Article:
Child Surgery: Taking the Stress Out


ORLANDO, Fla. (Ivanhoe Newswire) — Parents never want to put their children in a scary situation, but when it’s for their health, sometimes they must. Ivanhoe has some tips on helping your kid through a hospital visit.

Whether it’s appendicitis, transplants, or fixing a birth defect, going to the hospital for surgery is scary for both child and parents. But pediatric surgeries are unavoidable sometimes.

“I think the most important thing is preparation. There’s always parents who are afraid to tell their kids that they’re having surgery, but it’s more important for them to know where they’re going and why they’re going there,” stated Ellen Earl, CCLS, Child Life Specialist, Orlando Health Arnold Palmer Hospital for Children.

Tell them the truth but avoid confusing medical terms. Use neutral, unemotional words and focus on how they’ll feel. Preschool-aged children should be told two days before the visit, but older children will likely want more time to process. Some hospitals offer a printable coloring book you can get online, which walks your younger child through the steps of surgery. They also recommend you bring items from home like a favorite toy or blanket for familiarity.

Earl continued, “That way when the child separates from their parent, it’s not a difficult separation because they have those items from home that are comforting for them.”

And, taking some stress out the of surgery.

Teens might feel a loss of independence and privacy when staying in the hospital. Let them pack their own belongings and include them in the decision making for their health care.

Contributors to this news report include: Hayley Hudson, Field Producer; and Roque Correa, Editor.

REPORT #2712

BACKGROUND: In the United States each year, millions of children undergo outpatient surgery. Most of these children will experience significant anxiety and pain. Behavioral preparation programs considered essential for effective preparation are no longer offered to most children and families in an outpatient surgery setting. And, what little preparation does occur is typically generic in nature, rather than tailored to unique characteristics of the child and family. Untreated anxiety and pain have significant implications for children’s short and long-term recovery and future interactions in the medical environment. The anxiety felt in the preoperative holding area is increased once children enter the operating room, where monitors are applied, a mask is held over the child’s face, and anesthetics are administered. Reducing parental anxiety has been shown to decrease preoperative anxiety in children and most parents who participate in preoperative preparation programs display reduced anxiety on the day of surgery.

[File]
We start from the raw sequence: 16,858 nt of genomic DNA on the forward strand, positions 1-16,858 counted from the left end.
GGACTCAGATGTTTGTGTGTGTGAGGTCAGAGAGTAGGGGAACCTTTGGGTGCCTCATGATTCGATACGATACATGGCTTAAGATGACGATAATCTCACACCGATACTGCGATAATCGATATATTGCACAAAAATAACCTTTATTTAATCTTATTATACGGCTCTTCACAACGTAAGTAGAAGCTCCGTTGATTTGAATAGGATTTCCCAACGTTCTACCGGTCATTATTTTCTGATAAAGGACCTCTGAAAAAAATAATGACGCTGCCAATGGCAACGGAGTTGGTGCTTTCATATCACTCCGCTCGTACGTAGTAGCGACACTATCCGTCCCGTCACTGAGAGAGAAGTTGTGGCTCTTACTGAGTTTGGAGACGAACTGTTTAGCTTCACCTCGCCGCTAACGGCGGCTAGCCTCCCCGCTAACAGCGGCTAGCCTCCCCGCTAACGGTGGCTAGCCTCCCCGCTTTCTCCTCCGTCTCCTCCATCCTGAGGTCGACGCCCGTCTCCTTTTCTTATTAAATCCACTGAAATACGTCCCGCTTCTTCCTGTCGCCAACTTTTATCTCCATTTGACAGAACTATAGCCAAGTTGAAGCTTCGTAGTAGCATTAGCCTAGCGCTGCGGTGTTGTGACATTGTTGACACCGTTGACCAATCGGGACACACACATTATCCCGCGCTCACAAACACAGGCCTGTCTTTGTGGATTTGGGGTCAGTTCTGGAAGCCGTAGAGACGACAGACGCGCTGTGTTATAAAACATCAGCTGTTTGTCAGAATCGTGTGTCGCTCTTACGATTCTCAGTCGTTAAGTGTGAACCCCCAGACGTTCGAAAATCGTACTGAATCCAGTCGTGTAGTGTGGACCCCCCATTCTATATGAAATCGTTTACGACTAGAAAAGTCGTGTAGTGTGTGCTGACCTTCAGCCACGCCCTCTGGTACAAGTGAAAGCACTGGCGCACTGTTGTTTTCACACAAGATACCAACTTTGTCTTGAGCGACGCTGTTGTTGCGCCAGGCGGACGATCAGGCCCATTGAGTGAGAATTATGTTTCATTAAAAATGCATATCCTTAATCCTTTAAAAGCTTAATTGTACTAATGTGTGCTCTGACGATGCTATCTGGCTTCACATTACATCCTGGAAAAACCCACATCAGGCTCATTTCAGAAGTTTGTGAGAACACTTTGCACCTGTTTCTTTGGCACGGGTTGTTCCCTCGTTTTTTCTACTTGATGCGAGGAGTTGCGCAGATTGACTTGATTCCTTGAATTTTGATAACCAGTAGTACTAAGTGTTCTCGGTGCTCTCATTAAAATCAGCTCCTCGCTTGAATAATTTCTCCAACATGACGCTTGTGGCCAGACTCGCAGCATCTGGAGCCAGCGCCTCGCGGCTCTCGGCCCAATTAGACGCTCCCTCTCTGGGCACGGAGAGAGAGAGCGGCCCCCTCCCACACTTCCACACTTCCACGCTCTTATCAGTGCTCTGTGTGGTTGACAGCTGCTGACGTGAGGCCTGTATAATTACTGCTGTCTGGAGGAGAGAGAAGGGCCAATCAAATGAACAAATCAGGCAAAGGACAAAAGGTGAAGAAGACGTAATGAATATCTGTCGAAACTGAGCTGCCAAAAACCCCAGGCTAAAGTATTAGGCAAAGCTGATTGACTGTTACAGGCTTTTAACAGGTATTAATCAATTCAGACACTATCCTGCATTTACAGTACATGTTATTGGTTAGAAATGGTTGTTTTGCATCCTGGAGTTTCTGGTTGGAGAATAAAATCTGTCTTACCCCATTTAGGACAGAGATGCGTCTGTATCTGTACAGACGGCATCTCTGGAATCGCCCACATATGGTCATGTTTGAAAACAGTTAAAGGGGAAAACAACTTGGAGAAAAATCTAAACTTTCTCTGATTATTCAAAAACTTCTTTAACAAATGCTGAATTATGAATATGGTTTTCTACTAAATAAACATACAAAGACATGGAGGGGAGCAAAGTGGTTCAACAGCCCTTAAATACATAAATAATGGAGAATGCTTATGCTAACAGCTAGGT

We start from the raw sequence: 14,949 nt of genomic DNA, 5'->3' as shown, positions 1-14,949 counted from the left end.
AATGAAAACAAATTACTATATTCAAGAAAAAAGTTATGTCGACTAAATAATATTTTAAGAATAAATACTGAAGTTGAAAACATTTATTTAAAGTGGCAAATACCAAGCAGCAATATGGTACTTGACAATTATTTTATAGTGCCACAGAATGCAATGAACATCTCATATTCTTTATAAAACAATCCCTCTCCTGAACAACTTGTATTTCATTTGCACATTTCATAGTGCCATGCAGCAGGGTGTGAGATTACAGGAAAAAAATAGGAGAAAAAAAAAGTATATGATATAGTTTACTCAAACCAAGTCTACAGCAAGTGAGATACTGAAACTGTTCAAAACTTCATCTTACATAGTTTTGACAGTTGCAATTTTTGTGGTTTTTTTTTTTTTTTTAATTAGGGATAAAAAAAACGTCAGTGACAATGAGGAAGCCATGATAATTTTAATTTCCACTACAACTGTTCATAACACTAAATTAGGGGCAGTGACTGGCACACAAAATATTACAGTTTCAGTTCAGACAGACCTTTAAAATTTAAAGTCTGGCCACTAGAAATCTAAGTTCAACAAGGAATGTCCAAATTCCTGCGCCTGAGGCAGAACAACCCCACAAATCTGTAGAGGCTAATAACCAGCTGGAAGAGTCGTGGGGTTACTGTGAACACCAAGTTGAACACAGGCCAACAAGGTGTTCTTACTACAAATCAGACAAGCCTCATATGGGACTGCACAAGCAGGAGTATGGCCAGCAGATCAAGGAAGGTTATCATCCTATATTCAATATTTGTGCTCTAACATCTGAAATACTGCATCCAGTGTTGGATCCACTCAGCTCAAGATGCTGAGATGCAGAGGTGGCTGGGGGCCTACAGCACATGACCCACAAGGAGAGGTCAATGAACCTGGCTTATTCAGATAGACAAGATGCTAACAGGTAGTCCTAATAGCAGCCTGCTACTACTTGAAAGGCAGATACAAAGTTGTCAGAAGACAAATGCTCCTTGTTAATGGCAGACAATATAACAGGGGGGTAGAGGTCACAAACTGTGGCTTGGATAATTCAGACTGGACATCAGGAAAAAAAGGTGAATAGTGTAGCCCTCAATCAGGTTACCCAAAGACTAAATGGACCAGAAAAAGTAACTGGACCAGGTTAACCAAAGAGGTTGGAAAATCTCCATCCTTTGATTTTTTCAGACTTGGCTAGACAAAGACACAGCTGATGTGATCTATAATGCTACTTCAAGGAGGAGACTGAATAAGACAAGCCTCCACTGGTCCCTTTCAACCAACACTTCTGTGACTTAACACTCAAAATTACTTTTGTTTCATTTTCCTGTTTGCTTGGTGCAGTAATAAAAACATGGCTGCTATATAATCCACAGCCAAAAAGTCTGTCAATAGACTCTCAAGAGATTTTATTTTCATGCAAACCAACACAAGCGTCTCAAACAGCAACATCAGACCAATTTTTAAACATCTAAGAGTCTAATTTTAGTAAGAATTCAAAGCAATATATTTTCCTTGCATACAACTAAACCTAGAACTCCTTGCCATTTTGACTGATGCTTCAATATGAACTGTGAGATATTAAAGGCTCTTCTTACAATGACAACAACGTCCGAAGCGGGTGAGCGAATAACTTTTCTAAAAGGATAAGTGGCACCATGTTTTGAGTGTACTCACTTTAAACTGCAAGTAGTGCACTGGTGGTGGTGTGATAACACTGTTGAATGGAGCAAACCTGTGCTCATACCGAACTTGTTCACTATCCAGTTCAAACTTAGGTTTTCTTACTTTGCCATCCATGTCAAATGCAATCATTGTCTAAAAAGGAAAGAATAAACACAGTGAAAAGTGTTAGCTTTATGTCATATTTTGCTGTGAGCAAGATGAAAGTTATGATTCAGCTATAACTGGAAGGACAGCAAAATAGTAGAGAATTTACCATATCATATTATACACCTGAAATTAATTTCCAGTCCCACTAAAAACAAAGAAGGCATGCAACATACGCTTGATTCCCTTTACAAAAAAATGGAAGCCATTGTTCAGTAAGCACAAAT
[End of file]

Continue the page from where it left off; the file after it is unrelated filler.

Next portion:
SURGERY PREPARATION TIPS: Children pick up on a parent’s anxiety and become anxious, too, which limits their ability to cope. Some tips in preparing a child for surgery are: talk things out in a calm, quiet place, and tell your child in simple words that he or she will be coming to the hospital; explain why they need the procedure, when it will happen, and encourage them to ask questions and share feelings. You can also check to see if the hospital offers a preoperative tour for families. This allows you and your child to meet the staff and have any questions answered. Your child can see things firsthand and become familiar with certain medical equipment. Encourage your child to help pack for the hospital. Let him or her choose favorite dolls, stuffed animals, books, music, games or toys to bring. Familiar things often make kids feel more comfortable. Older kids love to bring their smartphone, tablet, books and even stuffed animals. A parent can ask to stay in the operating room until the child falls asleep. Some children’s hospitals permit this, based on the procedure, your child’s medical history and his or her age.


PREPARATION PROGRAMS FOR CHILDREN AND FAMILIES: Meet Me at Mount Sinai (MMAMS) is an innovative preoperative preparation program for children and their families that seeks to provide comprehensive emotional and cognitive preparation for surgery. MMAMS is led by a multi-disciplinary team of health care providers including a pediatric surgery nurse practitioner, a registered nurse, a social worker, and a child life specialist. The program utilizes a culturally-sensitive, multimodality preparation model to prepare children and families for the surgical experience. The Child Life Department at UCSF Benioff Children’s Hospital helps children and families adjust to and understand hospitalization, illness, injury and treatment. Child life specialists and teachers work closely with the medical team to provide the best possible care for each child and family. The goal is to promote normal growth and development while reducing the stress that can be caused by illness and hospitalization.

(Source: and


* For More Information, Contact:


Alayna Curry, APR


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